The GP gatekeeper role is associated with lower patient satisfaction, new research* finds, and possibly lower cancer survival rates.
It is well established that in the NHS, a GP referral is usually needed for a patient to see a specialist or to have hospital investigations, an arrangement known as gatekeeping. In health systems in other countries, patients can often go directly to specialists, bypassing general practitioners.
The costs and benefits of different policies on gatekeeping, which are important for developing cost-effective healthcare, have been studied in a new review of the research literature, carried out by Geva Greenfield of the Department of Primary Care and Public Health at Imperial College London, and colleagues.
The researchers found that gatekeeping was generally associated with lower use of healthcare resources and lower expenditure, and also with better quality of care.
However, patient satisfaction tended to be lower. Moreover, they found one study reporting lower survival rates of patients with cancer in gatekeeping schemes than those with direct access arrangements, although gatekeeping was not otherwise linked to delayed referral and diagnosis.
The authors comment that in the continuing search for models of care which reduce costs and potentially improve quality of care, the possible association of gatekeeping with delayed cancer diagnosis is of significant concern and needs further investigation.
Policymakers should, perhaps, focus more on collaboration between general practice and specialist medicine, aiming for a more unified and integrated approach to patient care, they conclude.
Responding to the findings, Professor Helen Stokes-Lampard, chair of the Royal College of General Practitioners said: "Gatekeeping schemes play a significant role in the triaging of patients in the NHS and beyond, and as this study shows, GPs worldwide are doing an excellent job of caring for patients in their communities, close to home, and keeping people out of hospital wherever possible.
"Unlike most other healthcare systems around the world, the NHS is free at the point of need and so financial implications do not play any role in the gatekeeping function of UK GPs – most of the studies included in this systematic review were based in the US.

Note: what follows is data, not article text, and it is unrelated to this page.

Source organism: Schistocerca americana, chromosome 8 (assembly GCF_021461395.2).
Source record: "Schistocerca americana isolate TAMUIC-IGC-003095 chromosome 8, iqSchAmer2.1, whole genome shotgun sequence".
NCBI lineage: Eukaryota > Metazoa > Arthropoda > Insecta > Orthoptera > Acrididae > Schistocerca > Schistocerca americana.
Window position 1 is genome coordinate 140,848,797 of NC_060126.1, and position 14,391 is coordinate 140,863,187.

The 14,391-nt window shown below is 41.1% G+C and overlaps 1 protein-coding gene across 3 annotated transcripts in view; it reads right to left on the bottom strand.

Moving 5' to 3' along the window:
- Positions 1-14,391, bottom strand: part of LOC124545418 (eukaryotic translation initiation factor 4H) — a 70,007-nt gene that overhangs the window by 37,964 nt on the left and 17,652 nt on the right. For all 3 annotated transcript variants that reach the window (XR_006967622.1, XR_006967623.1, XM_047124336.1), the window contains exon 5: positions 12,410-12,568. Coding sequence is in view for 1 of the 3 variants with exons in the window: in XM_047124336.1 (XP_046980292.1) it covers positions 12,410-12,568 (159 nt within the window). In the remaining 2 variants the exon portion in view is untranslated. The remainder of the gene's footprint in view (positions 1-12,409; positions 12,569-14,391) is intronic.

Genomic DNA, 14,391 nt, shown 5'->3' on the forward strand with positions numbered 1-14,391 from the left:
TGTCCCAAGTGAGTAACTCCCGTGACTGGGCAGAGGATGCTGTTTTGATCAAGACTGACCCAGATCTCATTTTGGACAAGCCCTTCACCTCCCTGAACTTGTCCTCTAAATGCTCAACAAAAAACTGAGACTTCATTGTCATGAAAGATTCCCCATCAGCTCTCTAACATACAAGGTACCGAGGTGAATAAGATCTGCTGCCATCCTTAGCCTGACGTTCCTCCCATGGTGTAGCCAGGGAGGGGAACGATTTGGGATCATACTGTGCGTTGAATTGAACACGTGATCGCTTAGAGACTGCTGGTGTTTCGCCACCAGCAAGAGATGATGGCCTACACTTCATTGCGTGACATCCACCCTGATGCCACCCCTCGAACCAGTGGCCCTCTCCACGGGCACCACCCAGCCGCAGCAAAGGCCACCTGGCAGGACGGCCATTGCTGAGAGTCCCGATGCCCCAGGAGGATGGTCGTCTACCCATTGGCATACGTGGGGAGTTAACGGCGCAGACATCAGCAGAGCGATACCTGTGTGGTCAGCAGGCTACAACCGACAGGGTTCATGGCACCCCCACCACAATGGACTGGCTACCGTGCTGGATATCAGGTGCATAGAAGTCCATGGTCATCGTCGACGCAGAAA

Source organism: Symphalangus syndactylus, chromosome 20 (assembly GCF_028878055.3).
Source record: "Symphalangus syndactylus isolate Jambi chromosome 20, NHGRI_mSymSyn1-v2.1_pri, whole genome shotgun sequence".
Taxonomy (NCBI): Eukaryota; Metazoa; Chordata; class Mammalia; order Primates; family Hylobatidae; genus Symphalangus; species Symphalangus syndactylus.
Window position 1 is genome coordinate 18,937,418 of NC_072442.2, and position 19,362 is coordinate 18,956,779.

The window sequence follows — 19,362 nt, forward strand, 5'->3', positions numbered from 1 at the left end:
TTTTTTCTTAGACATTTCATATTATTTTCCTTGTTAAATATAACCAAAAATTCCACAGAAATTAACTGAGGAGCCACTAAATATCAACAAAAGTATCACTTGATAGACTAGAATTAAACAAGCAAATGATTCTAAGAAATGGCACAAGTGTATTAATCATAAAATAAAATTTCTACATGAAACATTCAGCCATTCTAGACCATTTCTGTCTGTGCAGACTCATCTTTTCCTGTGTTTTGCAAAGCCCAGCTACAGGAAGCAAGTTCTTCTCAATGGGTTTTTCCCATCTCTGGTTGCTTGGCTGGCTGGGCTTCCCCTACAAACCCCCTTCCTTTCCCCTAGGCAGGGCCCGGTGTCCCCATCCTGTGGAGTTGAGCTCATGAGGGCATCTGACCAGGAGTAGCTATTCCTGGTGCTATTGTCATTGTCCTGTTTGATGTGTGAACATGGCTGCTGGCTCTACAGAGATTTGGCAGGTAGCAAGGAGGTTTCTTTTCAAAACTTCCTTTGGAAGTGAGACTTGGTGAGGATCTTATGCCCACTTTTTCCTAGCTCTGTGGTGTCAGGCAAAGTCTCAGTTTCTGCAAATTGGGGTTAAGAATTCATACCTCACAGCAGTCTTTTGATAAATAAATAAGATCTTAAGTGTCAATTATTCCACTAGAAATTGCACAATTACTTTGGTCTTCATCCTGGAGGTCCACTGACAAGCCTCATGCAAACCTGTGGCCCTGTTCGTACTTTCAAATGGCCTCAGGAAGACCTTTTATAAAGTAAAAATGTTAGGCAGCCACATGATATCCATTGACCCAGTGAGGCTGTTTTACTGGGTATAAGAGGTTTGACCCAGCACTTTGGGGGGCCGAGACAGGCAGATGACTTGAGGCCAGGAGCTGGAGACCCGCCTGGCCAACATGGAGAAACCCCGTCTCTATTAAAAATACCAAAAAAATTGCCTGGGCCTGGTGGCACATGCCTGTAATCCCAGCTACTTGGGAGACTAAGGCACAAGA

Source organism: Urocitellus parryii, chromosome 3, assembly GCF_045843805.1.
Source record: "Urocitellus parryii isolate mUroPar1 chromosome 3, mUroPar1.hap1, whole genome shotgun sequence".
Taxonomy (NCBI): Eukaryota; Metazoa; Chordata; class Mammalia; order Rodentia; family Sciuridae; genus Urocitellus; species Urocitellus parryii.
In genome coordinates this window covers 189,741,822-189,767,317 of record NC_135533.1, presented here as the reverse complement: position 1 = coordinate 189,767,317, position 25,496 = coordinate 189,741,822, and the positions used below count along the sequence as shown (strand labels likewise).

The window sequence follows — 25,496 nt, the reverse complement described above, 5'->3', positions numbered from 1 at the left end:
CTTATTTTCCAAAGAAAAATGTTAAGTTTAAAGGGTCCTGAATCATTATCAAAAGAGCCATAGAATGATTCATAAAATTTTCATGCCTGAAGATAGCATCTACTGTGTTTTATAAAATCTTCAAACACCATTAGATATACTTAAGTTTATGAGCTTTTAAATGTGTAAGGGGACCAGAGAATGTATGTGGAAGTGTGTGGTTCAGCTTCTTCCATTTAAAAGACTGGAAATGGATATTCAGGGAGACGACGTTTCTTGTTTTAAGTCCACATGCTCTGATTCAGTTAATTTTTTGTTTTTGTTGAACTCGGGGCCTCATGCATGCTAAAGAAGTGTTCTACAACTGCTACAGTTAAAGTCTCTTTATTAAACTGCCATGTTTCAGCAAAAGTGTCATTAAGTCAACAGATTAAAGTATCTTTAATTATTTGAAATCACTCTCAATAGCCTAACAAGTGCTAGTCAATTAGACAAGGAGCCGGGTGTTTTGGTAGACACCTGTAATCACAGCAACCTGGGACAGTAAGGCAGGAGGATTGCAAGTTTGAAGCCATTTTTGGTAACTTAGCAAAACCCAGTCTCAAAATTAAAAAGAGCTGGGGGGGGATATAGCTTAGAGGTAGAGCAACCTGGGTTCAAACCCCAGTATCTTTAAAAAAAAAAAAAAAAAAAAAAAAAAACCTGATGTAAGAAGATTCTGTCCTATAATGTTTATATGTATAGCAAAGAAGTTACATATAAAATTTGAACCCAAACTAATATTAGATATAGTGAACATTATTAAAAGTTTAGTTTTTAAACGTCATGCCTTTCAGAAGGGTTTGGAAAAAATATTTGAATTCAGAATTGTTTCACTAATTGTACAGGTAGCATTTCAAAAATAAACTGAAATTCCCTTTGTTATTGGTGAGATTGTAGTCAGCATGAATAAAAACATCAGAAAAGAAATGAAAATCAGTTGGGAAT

"While it's clear to see why UK GPs are often called the 'gatekeepers of the NHS', we will always put the needs of the individual patient first and refer anyone who we think might need secondary care intervention. However, this research also highlights a chronic lack of access to diagnostic tests in primary care, which can have a huge bearing on referral rates for conditions such as cancer.
"GPs take cancer diagnosis extremely seriously, and it's credit to our colleagues' hard work that 75% of patients found to have cancer in the UK are referred after only one or two consultations, and that in the last five years the proportion of cancers diagnosed as an emergency dropped from 25% to 20%.”
She added: "Without access to the right diagnostic tests, however, this simply isn't sustainable and threatens the success of GP gatekeeping schemes across the country. That's why we desperately need GPs and our teams to have better access to high-quality diagnostic tools in the community, and the appropriate training to use them."
*Sripa P, Hayhoe B, Garg P, et al. Impact of GP gatekeeping on quality of care, and health outcomes, use, and expenditure: a systematic review. Br J Gen Pract, 25 March 2019. DOI:10.3399/bjgp19X702209